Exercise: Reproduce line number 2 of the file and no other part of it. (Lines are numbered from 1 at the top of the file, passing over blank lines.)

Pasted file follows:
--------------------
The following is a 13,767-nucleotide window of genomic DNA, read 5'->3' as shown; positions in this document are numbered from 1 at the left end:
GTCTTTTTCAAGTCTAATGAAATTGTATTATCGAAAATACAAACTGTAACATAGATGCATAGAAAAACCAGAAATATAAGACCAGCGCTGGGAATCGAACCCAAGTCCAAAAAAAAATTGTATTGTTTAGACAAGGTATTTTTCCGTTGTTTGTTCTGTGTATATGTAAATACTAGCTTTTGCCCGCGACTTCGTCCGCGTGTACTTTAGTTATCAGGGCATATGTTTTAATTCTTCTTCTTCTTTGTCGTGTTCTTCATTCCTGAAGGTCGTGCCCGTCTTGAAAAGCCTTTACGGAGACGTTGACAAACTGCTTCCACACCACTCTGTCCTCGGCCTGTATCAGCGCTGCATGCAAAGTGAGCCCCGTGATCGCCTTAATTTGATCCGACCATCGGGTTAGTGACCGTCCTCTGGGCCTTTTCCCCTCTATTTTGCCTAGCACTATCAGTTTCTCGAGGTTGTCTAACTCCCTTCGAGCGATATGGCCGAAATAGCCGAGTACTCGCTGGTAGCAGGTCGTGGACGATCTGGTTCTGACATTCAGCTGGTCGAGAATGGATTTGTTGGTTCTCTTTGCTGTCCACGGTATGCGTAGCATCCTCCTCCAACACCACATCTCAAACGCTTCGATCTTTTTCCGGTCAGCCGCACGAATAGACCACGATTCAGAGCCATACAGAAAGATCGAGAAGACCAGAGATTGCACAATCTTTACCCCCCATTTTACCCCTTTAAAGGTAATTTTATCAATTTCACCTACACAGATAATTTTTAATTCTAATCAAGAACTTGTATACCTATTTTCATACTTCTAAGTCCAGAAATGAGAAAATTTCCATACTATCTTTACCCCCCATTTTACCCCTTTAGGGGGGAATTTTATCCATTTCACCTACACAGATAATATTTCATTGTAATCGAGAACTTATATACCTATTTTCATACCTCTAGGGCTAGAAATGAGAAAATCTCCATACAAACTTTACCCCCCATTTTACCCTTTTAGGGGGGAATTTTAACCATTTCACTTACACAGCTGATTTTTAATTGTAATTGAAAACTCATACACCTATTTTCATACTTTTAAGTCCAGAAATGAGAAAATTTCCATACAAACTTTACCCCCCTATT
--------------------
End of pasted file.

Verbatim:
GTCTTTTTCAAGTCTAATGAAATTGTATTATCGAAAATACAAACTGTAACATAGATGCATAGAAAAACCAGAAATATAAGACCAGCGCTGGGAATCGAACCCAAGTCCAAAAAAAAATTGTATTGTTTAGACAAGGTATTTTTCCGTTGTTTGTTCTGTGTATATGTAAATACTAGCTTTTGCCCGCGACTTCGTCCGCGTGTACTTTAGTTATCAGGGCATATGTTTTAATTCTTCTTCTTCTTTGTCGTGTTCTTCATTCCTGAAGGTCGTGCCCGTCTTGAAAAGCCTTTACGGAGACGTTGACAAACTGCTTCCACACCACTCTGTCCTCGGCCTGTATCAGCGCTGCATGCAAAGTGAGCCCCGTGATCGCCTTAATTTGATCCGACCATCGGGTTAGTGACCGTCCTCTGGGCCTTTTCCCCTCTATTTTGCCTAGCACTATCAGTTTCTCGAGGTTGTCTAACTCCCTTCGAGCGATATGGCCGAAATAGCCGAGTACTCGCTGGTAGCAGGTCGTGGACGATCTGGTTCTGACATTCAGCTGGTCGAGAATGGATTTGTTGGTTCTCTTTGCTGTCCACGGTATGCGTAGCATCCTCCTCCAACACCACATCTCAAACGCTTCGATCTTTTTCCGGTCAGCCGCACGAATAGACCACGATTCAGAGCCATACAGAAAGATCGAGAAGACCAGAGATTGCACAATCTTTACCCCCCATTTTACCCCTTTAAAGGTAATTTTATCAATTTCACCTACACAGATAATTTTTAATTCTAATCAAGAACTTGTATACCTATTTTCATACTTCTAAGTCCAGAAATGAGAAAATTTCCATACTATCTTTACCCCCCATTTTACCCCTTTAGGGGGGAATTTTATCCATTTCACCTACACAGATAATATTTCATTGTAATCGAGAACTTATATACCTATTTTCATACCTCTAGGGCTAGAAATGAGAAAATCTCCATACAAACTTTACCCCCCATTTTACCCTTTTAGGGGGGAATTTTAACCATTTCACTTACACAGCTGATTTTTAATTGTAATTGAAAACTCATACACCTATTTTCATACTTTTAAGTCCAGAAATGAGAAAATTTCCATACAAACTTTACCCCCCTATT